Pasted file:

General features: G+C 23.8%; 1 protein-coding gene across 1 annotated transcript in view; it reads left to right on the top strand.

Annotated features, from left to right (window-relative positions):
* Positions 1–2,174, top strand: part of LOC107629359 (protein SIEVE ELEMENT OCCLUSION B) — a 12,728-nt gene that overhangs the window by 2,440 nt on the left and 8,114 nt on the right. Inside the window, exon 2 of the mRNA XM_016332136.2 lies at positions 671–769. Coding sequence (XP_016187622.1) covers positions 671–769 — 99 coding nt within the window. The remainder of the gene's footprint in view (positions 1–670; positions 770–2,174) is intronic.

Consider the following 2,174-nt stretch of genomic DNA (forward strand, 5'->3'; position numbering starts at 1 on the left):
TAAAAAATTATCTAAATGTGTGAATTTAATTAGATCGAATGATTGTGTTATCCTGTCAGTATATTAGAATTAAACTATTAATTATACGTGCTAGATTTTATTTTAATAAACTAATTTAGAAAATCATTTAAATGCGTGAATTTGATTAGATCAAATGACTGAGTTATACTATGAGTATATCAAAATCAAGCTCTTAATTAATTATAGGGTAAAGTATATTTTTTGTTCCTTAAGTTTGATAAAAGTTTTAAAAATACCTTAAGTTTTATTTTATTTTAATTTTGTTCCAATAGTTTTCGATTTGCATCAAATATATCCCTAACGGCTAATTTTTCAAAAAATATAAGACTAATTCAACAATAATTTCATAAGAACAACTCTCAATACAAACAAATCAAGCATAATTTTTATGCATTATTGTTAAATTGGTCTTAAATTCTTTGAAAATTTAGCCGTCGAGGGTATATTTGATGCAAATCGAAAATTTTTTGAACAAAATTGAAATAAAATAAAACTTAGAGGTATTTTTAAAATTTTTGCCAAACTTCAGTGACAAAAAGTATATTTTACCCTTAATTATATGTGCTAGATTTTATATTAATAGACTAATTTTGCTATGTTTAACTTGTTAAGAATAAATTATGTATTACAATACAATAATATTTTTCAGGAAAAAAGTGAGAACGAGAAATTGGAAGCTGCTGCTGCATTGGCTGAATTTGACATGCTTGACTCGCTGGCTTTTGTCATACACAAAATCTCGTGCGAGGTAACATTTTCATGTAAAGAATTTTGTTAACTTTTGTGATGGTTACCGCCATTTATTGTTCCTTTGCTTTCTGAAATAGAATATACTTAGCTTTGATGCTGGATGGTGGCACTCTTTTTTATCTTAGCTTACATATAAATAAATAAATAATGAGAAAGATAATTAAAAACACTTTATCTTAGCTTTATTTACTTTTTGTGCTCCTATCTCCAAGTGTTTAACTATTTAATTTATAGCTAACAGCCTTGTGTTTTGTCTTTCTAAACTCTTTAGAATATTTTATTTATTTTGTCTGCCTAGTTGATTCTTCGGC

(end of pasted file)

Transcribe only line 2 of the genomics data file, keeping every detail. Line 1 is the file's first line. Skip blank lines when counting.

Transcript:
Annotated features, from left to right (window-relative positions):